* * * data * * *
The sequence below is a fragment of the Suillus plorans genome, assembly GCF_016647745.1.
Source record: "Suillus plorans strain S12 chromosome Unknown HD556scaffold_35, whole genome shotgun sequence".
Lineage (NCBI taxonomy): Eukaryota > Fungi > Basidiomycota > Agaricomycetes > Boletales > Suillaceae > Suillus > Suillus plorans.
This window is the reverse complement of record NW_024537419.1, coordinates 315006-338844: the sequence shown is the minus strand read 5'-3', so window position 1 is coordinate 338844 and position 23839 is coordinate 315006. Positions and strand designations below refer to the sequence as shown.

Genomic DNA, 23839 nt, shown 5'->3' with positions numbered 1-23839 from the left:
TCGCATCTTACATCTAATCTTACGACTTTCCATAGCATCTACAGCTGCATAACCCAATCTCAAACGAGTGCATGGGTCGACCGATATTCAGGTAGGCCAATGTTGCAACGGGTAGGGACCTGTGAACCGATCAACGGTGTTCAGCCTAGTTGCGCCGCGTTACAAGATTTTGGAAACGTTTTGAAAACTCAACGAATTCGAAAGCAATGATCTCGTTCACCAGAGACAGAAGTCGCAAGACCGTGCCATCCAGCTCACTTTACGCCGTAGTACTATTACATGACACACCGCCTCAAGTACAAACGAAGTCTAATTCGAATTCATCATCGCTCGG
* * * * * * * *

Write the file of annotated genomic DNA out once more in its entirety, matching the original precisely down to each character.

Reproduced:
The sequence below is a fragment of the Suillus plorans genome, assembly GCF_016647745.1.
Source record: "Suillus plorans strain S12 chromosome Unknown HD556scaffold_35, whole genome shotgun sequence".
Lineage (NCBI taxonomy): Eukaryota > Fungi > Basidiomycota > Agaricomycetes > Boletales > Suillaceae > Suillus > Suillus plorans.
This window is the reverse complement of record NW_024537419.1, coordinates 315006-338844: the sequence shown is the minus strand read 5'-3', so window position 1 is coordinate 338844 and position 23839 is coordinate 315006. Positions and strand designations below refer to the sequence as shown.

Genomic DNA, 23839 nt, shown 5'->3' with positions numbered 1-23839 from the left:
TCGCATCTTACATCTAATCTTACGACTTTCCATAGCATCTACAGCTGCATAACCCAATCTCAAACGAGTGCATGGGTCGACCGATATTCAGGTAGGCCAATGTTGCAACGGGTAGGGACCTGTGAACCGATCAACGGTGTTCAGCCTAGTTGCGCCGCGTTACAAGATTTTGGAAACGTTTTGAAAACTCAACGAATTCGAAAGCAATGATCTCGTTCACCAGAGACAGAAGTCGCAAGACCGTGCCATCCAGCTCACTTTACGCCGTAGTACTATTACATGACACACCGCCTCAAGTACAAACGAAGTCTAATTCGAATTCATCATCGCTCGG